For Raleigh Film Fans, These Are Some Of The Saddest Sights In Town



Citing plumbing issues, Mission Valley Cinema closed last summer after more than 45 years in operation. I’ve seen many many movies there since the ‘80s (I’m pretty sure the first movie I ever saw there was the Eddie Murphy/Nick Nolte action comedy 48 HRS in 1982) so I hate seeing the empty marquee whenever I go that shopping center.


There has been talk about the possibility of new owners, so there is some flicker of hope that the five screen venue might re-open someday, but until then that image above will remain a very depressing sight indeed.


Here’s a picture of Mission Valley in happier times - the opening of RETURN OF THE JEDI on May 25, 1983: 


I wasn’t there as I was living in Chapel Hill at the time and saw the movie at the Carolina Theatre on Franklin Street there - sadly that’s another venue that’s no longer with us as it closed in 2005.


I never worked at Mission Valley, but I worked for the same company – Ambassador Entertainment - at the Colony Theater in North Raleigh from 2009 to when it closed in 2015. 


The two screen indie theater originally opened in 1969, and like MVC, I had attended films there since the ‘80s (I’m pretty sure the first film I ever saw there was the Billy Crystal/Danny Devito comedy THROW MOMMA FROM THE TRAIN).


I still work for Ambassador Entertainment at the Rialto Theatre (opened in 1942), and often moviegoers will ask about whether the Colony will re-open. These hopes were fueled by the Raleigh News & Observer in 2017 when they reported that a permit had been issued for renovations. But that was three years ago, and nothing has happened.


Since I live fairly close to the Colony (or the Colony’s old location I should say), I see that sad blank marquee often (the empty poster cases are pretty dismal looking too). Within the last week I stopped by to look through the windows, and it was obvious that no work had been done since the seats were ripped out of the floor five years ago.


On more of an up note, here’s the Colony in happier times with one of my favorite marquees.




Man, I miss those yearly showings of THE BIG LEBOWSKI. The N.C. Museum of Art does a good job with their LEBOWSKI events, but it’s just not the same as the Colony’s.


If these venues don’t re-open in some fashion, I wish they’d take down those marquees so film fans don’t have to see their blank faces for years and years. But maybe it’d be worse if they took them away. At least they are reminders of what was, and serve as some kind of marker. Maybe that’s why I made this post with pictures of them.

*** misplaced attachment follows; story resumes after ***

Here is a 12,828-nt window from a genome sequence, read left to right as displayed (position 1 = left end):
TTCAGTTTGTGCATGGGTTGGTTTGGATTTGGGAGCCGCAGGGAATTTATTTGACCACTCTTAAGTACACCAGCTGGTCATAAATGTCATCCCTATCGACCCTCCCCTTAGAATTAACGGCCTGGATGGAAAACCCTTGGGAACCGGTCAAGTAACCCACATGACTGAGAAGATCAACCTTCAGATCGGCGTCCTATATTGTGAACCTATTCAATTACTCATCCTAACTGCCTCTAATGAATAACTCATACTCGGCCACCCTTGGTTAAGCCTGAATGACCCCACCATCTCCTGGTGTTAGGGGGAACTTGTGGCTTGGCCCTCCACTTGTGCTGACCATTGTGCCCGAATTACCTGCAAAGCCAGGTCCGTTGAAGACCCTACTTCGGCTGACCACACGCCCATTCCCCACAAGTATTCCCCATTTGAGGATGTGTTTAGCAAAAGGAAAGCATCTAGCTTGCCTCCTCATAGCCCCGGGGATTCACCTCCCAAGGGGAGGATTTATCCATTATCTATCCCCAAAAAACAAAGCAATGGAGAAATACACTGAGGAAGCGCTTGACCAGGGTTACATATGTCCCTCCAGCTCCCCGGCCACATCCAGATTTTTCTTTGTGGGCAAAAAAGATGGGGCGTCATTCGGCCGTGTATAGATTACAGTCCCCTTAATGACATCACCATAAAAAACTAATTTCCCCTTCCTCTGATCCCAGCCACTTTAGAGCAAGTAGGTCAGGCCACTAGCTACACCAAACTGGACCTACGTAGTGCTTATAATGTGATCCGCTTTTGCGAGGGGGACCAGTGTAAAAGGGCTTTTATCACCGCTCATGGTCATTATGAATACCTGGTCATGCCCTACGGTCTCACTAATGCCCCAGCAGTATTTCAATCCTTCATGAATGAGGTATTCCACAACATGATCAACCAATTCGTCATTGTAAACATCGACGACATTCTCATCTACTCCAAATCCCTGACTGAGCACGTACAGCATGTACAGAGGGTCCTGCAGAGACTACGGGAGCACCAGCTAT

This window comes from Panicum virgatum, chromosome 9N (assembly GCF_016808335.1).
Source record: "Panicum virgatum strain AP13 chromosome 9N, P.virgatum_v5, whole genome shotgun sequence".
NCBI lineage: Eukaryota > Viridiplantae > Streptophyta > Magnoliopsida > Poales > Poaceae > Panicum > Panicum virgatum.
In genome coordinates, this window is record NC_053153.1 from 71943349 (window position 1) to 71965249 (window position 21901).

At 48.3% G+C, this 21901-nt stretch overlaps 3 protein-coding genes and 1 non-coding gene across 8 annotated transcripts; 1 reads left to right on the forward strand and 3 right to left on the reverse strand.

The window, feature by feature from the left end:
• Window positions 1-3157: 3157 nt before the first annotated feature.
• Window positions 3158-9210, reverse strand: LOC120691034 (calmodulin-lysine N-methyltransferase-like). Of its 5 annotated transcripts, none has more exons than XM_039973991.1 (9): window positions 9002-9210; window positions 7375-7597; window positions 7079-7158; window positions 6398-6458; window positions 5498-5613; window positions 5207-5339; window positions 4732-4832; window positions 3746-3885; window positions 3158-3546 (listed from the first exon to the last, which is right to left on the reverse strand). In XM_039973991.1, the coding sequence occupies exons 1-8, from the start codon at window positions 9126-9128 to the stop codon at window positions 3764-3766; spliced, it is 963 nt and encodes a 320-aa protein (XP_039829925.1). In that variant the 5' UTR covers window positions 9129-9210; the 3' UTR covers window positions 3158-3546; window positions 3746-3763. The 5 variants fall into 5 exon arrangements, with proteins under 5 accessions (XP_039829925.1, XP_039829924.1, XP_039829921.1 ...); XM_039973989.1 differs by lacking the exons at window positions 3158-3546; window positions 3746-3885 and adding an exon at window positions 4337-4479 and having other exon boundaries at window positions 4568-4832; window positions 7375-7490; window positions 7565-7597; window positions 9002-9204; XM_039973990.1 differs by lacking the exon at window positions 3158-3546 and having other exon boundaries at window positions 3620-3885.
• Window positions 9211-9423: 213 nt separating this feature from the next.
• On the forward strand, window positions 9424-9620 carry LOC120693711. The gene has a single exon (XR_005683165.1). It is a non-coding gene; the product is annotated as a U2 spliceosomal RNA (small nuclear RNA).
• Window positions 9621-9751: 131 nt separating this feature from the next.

Since Ive mentioned three theaters that have closed in this post, I guess the bottom line is: support indie theaters!


More Later...



Citing plumbing issues, Mission Valley Cinema closed last summer after more than 45 years in operation. I’ve seen many many movies there since the ‘80s (I’m pretty sure the first movie I ever saw there was the Eddie Murphy/Nick Nolte action comedy 48 HRS in 1982) so I hate seeing the empty marquee whenever I go that shopping center.

There has been talk about the possibility of new owners, so there is some flicker of hope that the five screen venue might re-open someday, but until then that image above will remain a very depressing sight indeed.

Here’s a picture of Mission Valley in happier times - the opening of RETURN OF THE JEDI on May 25, 1983: 


I wasn’t there as I was living in Chapel Hill at the time and saw the movie at the Carolina Theatre on Franklin Street there - sadly that’s another venue that’s no longer with us as it closed in 2005.

I never worked at Mission Valley, but I worked for the same company – Ambassador Entertainment - at the Colony Theater in North Raleigh from 2009 to when it closed in 2015. 


The two screen indie theater originally opened in 1969, and like MVC, I had attended films there since the ‘80s (I’m pretty sure the first film I ever saw there was the Billy Crystal/Danny Devito comedy THROW MOMMA FROM THE TRAIN).

I still work for Ambassador Entertainment at the Rialto Theatre (opened in 1942), and often moviegoers will ask about whether the Colony will re-open. These hopes were fueled by the Raleigh News & Observer in 2017 when they reported that a permit had been issued for renovations. But that was three years ago, and nothing has happened.

Since I live fairly close to the Colony (or the Colony’s old location I should say), I see that sad blank marquee often (the empty poster cases are pretty dismal looking too). Within the last week I stopped by to look through the windows, and it was obvious that no work had been done since the seats were ripped out of the floor five years ago.

On more of an up note, here’s the Colony in happier times with one of my favorite marquees.



Man, I miss those yearly showings of THE BIG LEBOWSKI. The N.C. Museum of Art does a good job with their LEBOWSKI events, but it’s just not the same as the Colony’s.

If these venues don’t re-open in some fashion, I wish they’d take down those marquees so film fans don’t have to see their blank faces for years and years. But maybe it’d be worse if they took them away. At least they are reminders of what was, and serve as some kind of marker. Maybe that’s why I made this post with pictures of them.

Since Ive mentioned three theaters that have closed in this post, I guess the bottom line is: support indie theaters!

More Later...